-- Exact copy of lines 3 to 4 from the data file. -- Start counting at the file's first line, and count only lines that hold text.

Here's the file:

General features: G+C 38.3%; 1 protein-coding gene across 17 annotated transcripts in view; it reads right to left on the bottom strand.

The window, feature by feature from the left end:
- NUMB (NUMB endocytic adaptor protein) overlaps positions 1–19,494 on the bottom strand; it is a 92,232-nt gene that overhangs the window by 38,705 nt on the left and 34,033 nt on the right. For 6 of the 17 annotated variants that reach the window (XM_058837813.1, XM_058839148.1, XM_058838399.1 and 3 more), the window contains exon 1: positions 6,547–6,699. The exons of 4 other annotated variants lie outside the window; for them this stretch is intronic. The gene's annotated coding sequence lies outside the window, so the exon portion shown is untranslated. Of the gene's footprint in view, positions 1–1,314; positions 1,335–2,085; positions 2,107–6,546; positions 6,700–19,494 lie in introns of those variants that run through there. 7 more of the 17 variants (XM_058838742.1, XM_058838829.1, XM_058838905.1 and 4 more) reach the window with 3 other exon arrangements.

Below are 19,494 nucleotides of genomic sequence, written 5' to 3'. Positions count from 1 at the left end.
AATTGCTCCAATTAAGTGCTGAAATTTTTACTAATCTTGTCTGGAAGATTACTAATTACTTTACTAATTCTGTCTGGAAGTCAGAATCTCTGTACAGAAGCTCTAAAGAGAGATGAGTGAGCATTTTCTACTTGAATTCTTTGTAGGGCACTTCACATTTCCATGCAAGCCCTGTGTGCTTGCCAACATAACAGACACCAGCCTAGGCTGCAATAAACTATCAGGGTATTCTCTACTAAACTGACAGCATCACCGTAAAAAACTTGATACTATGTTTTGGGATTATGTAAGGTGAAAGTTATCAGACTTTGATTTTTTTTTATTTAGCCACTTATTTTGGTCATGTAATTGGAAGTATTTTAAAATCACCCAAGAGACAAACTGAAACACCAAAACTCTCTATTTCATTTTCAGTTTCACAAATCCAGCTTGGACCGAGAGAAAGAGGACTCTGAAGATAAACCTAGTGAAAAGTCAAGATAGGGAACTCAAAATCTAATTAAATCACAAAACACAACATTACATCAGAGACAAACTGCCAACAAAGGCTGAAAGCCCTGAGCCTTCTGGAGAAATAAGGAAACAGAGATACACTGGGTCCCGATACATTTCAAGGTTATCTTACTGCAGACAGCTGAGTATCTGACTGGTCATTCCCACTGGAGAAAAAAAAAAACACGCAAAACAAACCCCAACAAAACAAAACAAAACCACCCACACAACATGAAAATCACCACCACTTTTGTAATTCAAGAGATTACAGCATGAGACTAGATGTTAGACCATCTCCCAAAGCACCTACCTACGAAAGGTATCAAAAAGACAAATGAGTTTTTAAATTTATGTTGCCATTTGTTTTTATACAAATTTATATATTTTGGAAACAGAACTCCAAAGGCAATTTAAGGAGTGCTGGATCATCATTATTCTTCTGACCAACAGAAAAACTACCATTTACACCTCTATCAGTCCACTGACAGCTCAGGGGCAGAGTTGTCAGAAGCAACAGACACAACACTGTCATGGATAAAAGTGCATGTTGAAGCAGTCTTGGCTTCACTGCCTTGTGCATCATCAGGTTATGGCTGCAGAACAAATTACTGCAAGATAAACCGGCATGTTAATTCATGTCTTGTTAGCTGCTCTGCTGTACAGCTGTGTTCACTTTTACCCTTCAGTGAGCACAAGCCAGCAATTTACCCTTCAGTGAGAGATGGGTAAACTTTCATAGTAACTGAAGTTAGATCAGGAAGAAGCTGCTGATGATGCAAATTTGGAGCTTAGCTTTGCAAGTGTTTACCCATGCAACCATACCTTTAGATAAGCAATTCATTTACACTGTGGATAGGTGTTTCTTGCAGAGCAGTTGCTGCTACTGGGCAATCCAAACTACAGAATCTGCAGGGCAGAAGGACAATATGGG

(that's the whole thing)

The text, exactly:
- NUMB (NUMB endocytic adaptor protein) overlaps positions 1–19,494 on the bottom strand; it is a 92,232-nt gene that overhangs the window by 38,705 nt on the left and 34,033 nt on the right. For 6 of the 17 annotated variants that reach the window (XM_058837813.1, XM_058839148.1, XM_058838399.1 and 3 more), the window contains exon 1: positions 6,547–6,699. The exons of 4 other annotated variants lie outside the window; for them this stretch is intronic. The gene's annotated coding sequence lies outside the window, so the exon portion shown is untranslated. Of the gene's footprint in view, positions 1–1,314; positions 1,335–2,085; positions 2,107–6,546; positions 6,700–19,494 lie in introns of those variants that run through there. 7 more of the 17 variants (XM_058838742.1, XM_058838829.1, XM_058838905.1 and 4 more) reach the window with 3 other exon arrangements.

Below are 19,494 nucleotides of genomic sequence, written 5' to 3'. Positions count from 1 at the left end.